Many of our most cherished childhood memories recall the pleasure of sitting in a big comfy chair while a doting parent reads from a lovingly illustrated picture book. Jack and the Bean Stalk, Little Red Riding Hood, Robinson Crusoethe colorful illustrations that decorated the pages of these stories remain forever captured in the minds eye.
Once Upon a Time reawakens the joys of childhood reading, of seeing a story come alive in words and pictures on the printed pageand in our nascent imaginations. Drawing upon the extraordinary collection of Victorian-era illustrated books amassed by Arthur and Ellen Liman, it presents fairy tales and fables, nursery rhymes, instructional books, juvenile fiction, histories, and manners manuals. Created through a variety of illustration techniques and printing processes, most are beautifully colored. Many are also animated with moveable parts. These striking objects are accompanied by brief texts that place them within their era and illuminate the rise of children's literature in America as a cultural phenomenon related to the growth of literacy, an increase in leisure time, and an understanding of the "infant mind." The moral of this story: learning your ABCs can be a visual pleasure.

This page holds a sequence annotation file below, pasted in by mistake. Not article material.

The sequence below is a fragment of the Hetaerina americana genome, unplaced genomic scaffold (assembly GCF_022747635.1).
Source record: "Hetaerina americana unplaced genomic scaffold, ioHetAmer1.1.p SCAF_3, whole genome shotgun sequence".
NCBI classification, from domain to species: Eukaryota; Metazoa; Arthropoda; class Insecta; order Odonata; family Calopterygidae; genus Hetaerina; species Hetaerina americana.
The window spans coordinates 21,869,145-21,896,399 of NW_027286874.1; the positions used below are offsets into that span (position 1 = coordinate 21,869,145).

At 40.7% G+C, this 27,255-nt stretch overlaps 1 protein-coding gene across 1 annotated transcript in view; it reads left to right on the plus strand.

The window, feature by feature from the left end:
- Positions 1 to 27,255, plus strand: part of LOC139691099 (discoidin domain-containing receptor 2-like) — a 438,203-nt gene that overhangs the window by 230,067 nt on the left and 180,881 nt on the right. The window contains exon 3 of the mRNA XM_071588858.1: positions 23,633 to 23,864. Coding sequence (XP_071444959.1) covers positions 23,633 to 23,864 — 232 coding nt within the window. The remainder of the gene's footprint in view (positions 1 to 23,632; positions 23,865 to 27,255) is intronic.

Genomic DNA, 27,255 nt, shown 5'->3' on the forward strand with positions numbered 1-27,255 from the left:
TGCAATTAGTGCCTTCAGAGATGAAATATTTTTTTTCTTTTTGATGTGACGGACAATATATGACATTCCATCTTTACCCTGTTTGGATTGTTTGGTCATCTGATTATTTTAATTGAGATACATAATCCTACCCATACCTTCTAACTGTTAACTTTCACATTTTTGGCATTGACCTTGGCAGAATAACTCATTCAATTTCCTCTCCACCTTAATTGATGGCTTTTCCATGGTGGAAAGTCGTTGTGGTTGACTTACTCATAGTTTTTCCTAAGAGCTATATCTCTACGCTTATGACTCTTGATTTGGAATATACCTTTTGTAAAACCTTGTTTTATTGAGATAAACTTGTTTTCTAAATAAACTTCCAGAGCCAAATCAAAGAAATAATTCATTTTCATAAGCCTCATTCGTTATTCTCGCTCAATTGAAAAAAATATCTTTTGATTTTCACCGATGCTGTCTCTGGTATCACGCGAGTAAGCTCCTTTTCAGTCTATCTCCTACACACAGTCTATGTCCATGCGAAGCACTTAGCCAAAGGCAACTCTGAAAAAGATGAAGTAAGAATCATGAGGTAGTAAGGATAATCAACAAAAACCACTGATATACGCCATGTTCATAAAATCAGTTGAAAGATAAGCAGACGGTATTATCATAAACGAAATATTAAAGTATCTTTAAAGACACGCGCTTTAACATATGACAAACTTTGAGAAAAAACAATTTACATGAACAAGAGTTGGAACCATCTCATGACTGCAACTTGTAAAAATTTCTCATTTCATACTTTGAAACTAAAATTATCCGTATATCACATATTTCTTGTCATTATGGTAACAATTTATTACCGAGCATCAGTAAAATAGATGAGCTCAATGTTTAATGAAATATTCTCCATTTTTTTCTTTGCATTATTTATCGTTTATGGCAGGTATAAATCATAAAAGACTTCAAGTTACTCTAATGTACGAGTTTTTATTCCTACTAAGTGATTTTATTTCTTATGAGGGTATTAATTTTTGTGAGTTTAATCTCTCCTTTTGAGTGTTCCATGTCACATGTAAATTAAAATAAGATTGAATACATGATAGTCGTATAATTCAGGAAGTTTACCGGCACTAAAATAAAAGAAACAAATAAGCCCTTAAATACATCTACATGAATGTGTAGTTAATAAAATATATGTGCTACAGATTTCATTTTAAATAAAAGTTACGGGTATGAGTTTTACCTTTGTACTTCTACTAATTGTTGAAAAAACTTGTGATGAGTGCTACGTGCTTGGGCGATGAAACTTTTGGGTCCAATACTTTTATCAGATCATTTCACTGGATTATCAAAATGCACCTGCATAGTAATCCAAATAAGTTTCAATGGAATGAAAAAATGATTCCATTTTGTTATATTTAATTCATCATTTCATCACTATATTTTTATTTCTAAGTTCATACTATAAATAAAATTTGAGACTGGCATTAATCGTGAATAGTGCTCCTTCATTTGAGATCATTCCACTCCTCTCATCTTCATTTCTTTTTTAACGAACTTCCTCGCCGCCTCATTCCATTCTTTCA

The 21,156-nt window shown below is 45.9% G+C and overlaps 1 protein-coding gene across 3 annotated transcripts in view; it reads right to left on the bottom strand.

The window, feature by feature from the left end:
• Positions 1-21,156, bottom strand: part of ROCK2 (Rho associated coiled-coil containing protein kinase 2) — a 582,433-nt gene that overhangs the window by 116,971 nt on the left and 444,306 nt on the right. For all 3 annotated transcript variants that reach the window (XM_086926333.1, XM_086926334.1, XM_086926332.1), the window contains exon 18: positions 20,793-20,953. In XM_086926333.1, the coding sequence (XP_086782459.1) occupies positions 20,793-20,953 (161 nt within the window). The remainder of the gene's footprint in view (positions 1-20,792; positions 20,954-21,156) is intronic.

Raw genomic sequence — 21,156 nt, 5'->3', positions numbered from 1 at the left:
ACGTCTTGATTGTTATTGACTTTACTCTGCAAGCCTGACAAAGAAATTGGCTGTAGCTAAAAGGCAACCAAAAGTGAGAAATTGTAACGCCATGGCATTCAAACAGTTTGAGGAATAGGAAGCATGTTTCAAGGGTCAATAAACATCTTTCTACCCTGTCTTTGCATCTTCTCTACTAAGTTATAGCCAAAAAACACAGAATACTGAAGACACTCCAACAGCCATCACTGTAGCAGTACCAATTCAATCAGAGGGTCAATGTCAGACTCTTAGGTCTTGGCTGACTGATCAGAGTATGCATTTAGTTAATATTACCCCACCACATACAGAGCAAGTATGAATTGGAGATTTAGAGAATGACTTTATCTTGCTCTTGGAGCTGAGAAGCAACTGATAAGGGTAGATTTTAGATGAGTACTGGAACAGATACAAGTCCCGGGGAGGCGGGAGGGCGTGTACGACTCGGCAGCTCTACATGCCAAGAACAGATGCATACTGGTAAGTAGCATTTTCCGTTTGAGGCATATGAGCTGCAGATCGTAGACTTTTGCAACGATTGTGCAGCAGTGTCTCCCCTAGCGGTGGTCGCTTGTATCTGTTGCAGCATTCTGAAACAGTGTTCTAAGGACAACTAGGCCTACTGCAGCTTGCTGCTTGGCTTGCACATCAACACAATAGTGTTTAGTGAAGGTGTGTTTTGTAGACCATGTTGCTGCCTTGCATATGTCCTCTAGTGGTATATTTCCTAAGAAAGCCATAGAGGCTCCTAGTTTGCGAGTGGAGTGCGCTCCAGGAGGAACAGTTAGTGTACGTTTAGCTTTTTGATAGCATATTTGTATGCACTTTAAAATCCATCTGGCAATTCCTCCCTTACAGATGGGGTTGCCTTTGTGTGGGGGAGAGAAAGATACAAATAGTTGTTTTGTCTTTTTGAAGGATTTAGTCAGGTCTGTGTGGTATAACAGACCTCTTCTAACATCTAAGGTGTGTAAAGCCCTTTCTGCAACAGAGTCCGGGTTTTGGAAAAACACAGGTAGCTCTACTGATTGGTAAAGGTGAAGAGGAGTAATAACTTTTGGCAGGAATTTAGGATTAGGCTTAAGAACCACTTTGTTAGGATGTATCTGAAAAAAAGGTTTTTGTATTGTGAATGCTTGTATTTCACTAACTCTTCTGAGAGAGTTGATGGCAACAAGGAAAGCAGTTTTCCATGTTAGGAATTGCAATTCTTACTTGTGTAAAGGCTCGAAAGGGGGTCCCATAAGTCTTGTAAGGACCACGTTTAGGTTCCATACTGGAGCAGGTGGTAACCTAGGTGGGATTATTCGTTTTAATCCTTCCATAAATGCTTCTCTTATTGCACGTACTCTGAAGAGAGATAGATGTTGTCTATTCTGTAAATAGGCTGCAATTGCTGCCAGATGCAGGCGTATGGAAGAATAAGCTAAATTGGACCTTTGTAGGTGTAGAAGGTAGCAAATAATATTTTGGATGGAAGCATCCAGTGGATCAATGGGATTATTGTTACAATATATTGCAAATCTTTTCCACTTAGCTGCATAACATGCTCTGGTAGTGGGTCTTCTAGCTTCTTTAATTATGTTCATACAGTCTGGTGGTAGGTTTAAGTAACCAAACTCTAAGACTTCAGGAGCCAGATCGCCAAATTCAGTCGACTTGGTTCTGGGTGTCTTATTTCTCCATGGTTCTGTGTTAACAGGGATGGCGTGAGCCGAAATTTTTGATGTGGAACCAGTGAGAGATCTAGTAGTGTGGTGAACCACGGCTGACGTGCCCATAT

When the young artist Everard Jean Hinrichs was looking for a new name, he chose "Sloane" as a tribute to his mentor John Sloane and "Eric" as homage to his greatest inspiration, America. This original collection of Eric Sloane's oil paintings spotlights his evocative depictions of the nation's landscape and material culture. Shimmering with immense historical and nostalgic appeal, it features nearly a hundred of the artist's finest paintings of locations ranging from New England to the American Southwest. A perfect introduction to Sloane's art, this fine anthology will also appeal to the painter's many longtime fans. Michael Wigley, whose Santa Fe gallery is a primary venue for Sloane's artwork, selected these images from an extensive legacy. Wigley also provides an informative commentary on the artist's techniques, and Mimi Sloane offers a warm reminiscence of her husband's life and lively career.